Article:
As examples of the material of the transparent conductive film 2, there are oxides of metals such as TiO2, In2 O3, SnO2, CdO, and CdO-SnO2, and Nesa glass. When the material is deposited on a glass surface into the form of a thin film by a process such as sputtering, the structure of FIG. 2 can be realized, and the prevention of the charge-up is accordingly possible. It is more favorable that the resistance of the transparent conductive film is lower. However, in order to more exactly perform the treatment of the photo mask by the electron beam irradiation, it is more desirable when taking into account the relationship between the thickness of the film, the contrast, the reflection factor etc. to have the transparent conductive film formed so as to have a sheet resistance of about 1 M Ω/ or below.
The region in which the transparent conductive film is formed ought desirably to extend all over at least the region which is scanned by the electron beam. To the end of facilitating the electrical contact with an external part, it is convenient that a conductive film 2 is formed to cover a predetermined place besides the aforecited region as may be needed as shown by way of example in any of FIGS. 3(a) to 3(c). In FIG. 3(a), the thin film 2 made of a transparent conductive substance such as Nesa glass is disposed on all the surfaces of a glass plate 1 in a manner to continue from the front surface to the rear surface through the side surfaces thereof. Thus, the photo mask can be simply earth-connected from the rear surface which is not formed with a mask pattern 3. In FIG. 3(b), the conductive transparent film 2 is disposed in a manner to extend continuously from the upper surface to the side surfaces of a glass plate 1. In FIG. 3(c), the conductive transparent film 2 is disposed on the upper surface and side surfaces of a glass plate 1 and parts of the lower surface continuous thereto.
In the above embodiments, it has been exemplified to form the opaque mask pattern 3 on the conductive transparent thin film 2. If nesessary, it is allowed to form a mask pattern 3 directly on a glass plate 1 and to dispose a conductive transparent thin film 2 thereon as illustrated in FIG. 4. In view of the retouching of the photo mask and the utilization of the finished photo mask, however, the previous embodiments of FIG. 2 and FIG. 3 are more preferable because of a more excellent flatness which allows for a higher contrast between the reflected electrons of the electron beam when the photo mask is observed with the electron beam.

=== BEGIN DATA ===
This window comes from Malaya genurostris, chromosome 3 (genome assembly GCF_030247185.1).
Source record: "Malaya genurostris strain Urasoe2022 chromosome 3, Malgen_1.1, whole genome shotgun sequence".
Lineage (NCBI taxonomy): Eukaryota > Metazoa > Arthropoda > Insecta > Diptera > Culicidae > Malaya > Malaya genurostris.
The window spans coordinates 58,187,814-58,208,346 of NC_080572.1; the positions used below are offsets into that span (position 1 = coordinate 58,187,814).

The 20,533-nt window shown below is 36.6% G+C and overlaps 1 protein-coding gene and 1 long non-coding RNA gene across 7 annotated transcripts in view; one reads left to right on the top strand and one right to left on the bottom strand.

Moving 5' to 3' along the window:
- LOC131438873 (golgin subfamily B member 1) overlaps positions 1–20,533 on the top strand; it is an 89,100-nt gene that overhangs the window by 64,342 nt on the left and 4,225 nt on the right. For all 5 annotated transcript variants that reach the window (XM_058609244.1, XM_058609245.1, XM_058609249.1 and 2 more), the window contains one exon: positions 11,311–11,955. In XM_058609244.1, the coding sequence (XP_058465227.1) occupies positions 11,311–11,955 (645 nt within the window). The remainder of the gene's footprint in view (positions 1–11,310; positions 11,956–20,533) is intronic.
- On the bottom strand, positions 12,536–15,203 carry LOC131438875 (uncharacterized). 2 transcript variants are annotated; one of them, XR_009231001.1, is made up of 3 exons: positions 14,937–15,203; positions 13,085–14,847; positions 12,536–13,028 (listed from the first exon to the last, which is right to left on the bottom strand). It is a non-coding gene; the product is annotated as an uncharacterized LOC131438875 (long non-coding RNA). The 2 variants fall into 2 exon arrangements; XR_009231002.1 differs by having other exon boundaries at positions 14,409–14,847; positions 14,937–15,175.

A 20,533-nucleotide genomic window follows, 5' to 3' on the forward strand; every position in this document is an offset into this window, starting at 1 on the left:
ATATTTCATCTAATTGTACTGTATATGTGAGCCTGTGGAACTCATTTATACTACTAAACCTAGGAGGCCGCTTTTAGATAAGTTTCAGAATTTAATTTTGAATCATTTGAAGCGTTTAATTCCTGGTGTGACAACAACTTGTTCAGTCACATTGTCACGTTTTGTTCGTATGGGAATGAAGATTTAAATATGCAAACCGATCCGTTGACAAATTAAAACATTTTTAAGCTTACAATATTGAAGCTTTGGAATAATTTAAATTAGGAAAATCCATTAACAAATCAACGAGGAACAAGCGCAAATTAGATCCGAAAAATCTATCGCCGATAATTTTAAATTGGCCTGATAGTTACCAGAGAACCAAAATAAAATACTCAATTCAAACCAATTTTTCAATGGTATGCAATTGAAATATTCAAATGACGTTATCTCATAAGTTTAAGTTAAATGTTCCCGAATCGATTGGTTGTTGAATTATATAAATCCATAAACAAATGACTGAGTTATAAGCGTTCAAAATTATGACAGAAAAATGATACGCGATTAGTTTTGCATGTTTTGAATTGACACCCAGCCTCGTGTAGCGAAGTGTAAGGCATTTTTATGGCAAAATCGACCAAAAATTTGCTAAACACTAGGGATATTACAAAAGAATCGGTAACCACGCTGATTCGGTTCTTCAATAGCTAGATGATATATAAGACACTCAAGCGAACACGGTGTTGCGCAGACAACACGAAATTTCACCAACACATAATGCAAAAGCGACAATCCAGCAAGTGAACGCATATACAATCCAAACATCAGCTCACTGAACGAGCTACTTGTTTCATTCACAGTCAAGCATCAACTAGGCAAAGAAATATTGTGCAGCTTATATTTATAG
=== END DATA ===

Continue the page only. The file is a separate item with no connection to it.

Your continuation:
In case where defects of the mask pattern have been detected by irradiating the photo mask with the electron beam as explained above, the defects need to be corrected or retouched. In the photo masks wherein the mask pattern 3 of the opaque substance is formed on the outer surface of the transparent conductor 2 as shown in FIGS. 2(b), 3(a), 3(b) and 3(c), the partial retouching of only the mask pattern 3 can be made under the state under which the transparent conductor 2 is left as it is. The retouching of the mask pattern can be achieved by either of the following methods:
(1) A photoresist material is applied onto the mask pattern. The photoresist material is partially subjected to the spot exposure, to expose the surface of the defective part of the mask pattern. Thereafter, the defective part is etched and removed with an etchant.
(2) By irradiating the defective part of the mask pattern with a laser beam or an electron beam, the film of chromium or the like opaque substance corresponding to the defective part is volatilized away or oxidized to turn it into a transparent substance.
Especially in the mask pattern-retouching method wherein the defective part is irradiated with the electron beam, as in the inspection by the electron beam in the foregoing embodiments, the charge-up phenomenon in at least the mask surface needs to be avoided for the purpose of keeping exactly the predetermined place irradiated with the electron beam. Also to that end, it is more desirable that the mask pattern is formed on the conductive transparent substance as shown in FIGS. 2(b), 3(a), 3(b) or 3(c), that the conductive transparent substance is left as it is after the inspection of the mask, and that while maintaining the conductive transparent substance at a predetermined potential, the defective part is irradiated with the electron beam so as to retouch the mask.